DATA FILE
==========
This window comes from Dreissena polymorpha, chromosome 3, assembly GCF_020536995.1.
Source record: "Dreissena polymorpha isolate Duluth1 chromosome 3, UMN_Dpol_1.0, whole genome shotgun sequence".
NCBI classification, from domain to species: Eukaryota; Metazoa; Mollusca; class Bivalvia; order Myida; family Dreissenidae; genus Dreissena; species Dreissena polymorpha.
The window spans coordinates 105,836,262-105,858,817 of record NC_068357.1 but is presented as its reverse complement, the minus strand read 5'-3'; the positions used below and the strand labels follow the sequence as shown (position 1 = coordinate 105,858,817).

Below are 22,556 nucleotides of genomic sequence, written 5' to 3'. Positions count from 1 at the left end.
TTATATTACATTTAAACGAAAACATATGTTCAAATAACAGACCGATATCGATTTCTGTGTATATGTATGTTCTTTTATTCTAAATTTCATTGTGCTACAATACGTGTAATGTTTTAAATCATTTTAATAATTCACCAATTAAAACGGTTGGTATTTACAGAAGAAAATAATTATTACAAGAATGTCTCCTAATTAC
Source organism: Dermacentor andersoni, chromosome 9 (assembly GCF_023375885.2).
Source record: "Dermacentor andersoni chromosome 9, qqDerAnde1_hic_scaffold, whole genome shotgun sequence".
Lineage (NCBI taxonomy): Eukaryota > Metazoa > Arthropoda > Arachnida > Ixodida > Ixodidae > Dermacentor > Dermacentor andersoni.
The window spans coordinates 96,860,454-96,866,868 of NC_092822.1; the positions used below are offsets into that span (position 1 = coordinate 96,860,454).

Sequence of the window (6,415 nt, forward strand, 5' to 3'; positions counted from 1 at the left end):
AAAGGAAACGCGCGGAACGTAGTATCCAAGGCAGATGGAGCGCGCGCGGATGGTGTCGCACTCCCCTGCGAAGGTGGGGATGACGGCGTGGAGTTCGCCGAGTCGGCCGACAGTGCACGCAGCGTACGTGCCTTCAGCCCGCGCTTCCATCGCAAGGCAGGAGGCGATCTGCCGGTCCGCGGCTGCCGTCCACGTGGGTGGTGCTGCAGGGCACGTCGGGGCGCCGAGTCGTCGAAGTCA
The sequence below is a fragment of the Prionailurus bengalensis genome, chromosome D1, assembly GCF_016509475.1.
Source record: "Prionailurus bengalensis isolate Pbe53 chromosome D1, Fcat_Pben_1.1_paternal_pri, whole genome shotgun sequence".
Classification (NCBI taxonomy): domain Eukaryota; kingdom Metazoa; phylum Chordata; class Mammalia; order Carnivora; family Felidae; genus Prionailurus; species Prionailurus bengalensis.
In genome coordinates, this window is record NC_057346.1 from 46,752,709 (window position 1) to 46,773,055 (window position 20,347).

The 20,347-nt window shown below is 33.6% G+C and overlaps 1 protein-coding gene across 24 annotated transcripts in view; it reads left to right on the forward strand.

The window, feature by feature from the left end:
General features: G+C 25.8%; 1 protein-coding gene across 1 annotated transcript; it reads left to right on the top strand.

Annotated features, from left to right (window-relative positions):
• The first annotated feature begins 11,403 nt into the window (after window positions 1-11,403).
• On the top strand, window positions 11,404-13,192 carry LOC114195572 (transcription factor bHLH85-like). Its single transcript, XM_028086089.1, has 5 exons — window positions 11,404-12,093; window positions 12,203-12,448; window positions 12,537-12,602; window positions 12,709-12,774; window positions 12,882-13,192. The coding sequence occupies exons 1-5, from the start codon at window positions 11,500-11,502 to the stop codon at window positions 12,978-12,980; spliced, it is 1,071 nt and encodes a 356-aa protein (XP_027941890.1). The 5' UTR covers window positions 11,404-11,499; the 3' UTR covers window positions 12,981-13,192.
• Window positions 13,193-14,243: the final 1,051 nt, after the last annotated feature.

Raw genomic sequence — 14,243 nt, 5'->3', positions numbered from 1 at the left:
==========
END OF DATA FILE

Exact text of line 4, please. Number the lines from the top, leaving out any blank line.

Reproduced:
The window spans coordinates 105,836,262-105,858,817 of record NC_068357.1 but is presented as its reverse complement, the minus strand read 5'-3'; the positions used below and the strand labels follow the sequence as shown (position 1 = coordinate 105,858,817).